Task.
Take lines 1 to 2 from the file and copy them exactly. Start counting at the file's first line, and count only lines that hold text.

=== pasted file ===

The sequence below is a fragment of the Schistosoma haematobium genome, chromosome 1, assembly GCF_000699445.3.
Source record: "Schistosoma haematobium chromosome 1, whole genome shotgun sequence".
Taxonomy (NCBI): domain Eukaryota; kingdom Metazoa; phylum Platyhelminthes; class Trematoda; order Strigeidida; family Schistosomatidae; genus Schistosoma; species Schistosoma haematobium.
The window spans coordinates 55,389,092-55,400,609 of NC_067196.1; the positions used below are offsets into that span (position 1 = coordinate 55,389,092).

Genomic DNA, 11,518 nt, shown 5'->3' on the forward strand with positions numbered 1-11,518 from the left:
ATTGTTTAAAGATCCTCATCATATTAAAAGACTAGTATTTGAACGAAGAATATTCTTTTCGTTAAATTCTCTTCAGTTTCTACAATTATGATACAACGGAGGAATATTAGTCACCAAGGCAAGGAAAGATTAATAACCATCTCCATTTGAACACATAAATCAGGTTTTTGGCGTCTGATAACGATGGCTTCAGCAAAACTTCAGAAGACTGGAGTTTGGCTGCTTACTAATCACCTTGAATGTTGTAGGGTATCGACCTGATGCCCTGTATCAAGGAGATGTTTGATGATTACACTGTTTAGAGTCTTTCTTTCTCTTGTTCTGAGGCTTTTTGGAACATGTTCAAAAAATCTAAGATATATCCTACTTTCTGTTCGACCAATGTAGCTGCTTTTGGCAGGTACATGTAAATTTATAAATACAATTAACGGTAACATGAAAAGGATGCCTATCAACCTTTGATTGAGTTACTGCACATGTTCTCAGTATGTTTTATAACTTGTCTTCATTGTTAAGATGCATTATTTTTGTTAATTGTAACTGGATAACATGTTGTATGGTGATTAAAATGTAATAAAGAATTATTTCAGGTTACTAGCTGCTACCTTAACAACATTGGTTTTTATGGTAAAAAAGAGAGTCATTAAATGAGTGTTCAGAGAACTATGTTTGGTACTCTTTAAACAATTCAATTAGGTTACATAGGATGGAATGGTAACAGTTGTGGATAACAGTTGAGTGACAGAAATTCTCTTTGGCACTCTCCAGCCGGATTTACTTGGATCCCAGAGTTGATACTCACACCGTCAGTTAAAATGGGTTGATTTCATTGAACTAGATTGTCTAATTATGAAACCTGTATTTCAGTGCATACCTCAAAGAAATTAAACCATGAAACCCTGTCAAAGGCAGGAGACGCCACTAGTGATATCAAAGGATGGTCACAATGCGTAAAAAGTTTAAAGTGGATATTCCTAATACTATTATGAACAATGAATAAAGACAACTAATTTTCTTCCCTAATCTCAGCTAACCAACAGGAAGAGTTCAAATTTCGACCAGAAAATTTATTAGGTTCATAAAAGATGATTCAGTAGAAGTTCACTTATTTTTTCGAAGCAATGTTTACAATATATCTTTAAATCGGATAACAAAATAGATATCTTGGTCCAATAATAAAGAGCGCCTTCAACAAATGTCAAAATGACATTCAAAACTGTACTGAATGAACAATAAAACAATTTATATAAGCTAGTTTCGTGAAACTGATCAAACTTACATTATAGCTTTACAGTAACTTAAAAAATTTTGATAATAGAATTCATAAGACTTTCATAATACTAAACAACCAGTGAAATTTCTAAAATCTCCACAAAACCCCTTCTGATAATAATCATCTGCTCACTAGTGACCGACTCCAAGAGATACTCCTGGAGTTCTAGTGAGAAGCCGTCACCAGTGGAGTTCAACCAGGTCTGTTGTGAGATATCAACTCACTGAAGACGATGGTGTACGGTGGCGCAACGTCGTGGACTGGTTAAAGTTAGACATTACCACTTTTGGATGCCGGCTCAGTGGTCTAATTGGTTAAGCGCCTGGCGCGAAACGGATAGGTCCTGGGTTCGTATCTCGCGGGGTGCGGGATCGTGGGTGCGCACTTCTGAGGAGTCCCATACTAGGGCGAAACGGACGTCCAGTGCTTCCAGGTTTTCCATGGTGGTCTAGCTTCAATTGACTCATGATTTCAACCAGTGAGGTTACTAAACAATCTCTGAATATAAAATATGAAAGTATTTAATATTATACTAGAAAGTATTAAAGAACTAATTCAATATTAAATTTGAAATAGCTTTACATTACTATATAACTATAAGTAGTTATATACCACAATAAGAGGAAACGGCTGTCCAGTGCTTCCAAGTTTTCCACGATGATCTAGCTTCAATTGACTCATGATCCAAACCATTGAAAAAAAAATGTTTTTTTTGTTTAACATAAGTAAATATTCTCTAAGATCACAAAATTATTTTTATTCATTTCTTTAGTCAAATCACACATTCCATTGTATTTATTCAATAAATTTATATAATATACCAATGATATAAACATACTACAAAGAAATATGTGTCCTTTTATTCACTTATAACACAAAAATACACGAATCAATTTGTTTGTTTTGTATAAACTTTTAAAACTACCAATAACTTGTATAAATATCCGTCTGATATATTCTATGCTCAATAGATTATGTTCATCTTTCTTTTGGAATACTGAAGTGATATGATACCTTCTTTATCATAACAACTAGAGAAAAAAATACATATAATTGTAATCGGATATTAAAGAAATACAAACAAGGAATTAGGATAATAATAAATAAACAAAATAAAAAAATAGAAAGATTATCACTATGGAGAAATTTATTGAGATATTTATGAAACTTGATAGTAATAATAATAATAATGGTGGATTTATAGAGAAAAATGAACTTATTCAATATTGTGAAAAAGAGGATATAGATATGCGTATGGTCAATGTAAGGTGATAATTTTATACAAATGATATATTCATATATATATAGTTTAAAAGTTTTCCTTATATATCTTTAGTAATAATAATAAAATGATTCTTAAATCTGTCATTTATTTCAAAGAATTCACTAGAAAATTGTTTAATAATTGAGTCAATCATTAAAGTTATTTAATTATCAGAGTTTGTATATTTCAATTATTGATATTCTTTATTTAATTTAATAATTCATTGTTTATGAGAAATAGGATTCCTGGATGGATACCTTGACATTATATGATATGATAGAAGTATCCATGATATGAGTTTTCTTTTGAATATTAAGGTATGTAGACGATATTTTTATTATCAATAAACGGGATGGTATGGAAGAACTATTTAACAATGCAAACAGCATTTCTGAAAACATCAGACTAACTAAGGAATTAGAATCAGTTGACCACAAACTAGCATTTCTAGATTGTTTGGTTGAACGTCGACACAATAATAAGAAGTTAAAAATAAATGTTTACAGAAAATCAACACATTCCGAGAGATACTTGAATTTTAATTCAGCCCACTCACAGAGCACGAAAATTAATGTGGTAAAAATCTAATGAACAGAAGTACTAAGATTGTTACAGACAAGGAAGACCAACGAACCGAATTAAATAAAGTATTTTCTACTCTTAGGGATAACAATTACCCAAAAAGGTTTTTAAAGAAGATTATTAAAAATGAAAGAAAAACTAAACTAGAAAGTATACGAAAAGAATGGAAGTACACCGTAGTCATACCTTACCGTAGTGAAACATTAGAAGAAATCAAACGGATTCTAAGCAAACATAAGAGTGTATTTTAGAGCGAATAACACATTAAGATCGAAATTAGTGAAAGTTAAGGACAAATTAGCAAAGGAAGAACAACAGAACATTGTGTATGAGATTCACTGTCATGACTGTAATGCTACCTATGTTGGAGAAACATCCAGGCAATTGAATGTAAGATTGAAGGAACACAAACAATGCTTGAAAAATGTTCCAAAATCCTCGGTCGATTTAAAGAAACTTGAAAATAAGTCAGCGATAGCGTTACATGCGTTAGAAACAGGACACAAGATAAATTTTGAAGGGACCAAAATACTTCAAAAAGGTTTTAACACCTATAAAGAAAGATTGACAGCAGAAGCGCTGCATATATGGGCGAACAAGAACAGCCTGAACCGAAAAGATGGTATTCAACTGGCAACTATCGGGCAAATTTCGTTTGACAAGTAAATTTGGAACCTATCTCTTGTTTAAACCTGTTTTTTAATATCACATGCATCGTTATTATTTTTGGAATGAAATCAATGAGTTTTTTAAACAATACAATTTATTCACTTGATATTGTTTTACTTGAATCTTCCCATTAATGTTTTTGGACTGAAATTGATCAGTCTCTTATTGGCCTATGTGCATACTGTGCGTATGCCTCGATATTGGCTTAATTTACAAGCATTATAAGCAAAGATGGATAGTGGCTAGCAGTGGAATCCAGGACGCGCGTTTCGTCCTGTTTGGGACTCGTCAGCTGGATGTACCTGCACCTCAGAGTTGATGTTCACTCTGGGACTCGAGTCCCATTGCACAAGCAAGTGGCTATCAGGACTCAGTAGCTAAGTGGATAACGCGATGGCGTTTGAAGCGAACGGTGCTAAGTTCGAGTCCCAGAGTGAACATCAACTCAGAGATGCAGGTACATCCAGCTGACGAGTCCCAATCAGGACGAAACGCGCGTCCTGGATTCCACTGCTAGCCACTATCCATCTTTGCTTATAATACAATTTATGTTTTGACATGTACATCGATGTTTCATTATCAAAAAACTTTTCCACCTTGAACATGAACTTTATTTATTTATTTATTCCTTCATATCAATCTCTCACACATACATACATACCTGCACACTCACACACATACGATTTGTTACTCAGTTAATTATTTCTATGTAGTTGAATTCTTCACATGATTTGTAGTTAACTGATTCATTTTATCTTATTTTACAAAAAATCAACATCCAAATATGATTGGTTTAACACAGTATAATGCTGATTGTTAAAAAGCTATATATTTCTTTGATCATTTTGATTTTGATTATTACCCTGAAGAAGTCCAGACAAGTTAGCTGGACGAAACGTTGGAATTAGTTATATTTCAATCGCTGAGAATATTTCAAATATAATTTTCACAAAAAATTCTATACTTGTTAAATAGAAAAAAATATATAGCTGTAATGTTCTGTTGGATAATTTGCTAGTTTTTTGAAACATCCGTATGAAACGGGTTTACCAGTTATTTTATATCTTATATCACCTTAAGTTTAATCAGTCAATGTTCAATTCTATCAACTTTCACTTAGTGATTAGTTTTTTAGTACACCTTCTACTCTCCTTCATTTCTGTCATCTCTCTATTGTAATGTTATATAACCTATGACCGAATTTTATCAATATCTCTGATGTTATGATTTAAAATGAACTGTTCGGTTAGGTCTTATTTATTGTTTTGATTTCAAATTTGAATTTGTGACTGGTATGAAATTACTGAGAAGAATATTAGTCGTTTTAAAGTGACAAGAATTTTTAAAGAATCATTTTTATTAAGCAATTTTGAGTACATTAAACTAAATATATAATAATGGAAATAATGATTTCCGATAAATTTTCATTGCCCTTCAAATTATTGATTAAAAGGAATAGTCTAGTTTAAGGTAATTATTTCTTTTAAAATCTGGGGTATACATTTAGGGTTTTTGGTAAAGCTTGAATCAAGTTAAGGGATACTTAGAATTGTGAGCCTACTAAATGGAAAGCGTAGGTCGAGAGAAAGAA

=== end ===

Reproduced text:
The sequence below is a fragment of the Schistosoma haematobium genome, chromosome 1, assembly GCF_000699445.3.
Source record: "Schistosoma haematobium chromosome 1, whole genome shotgun sequence".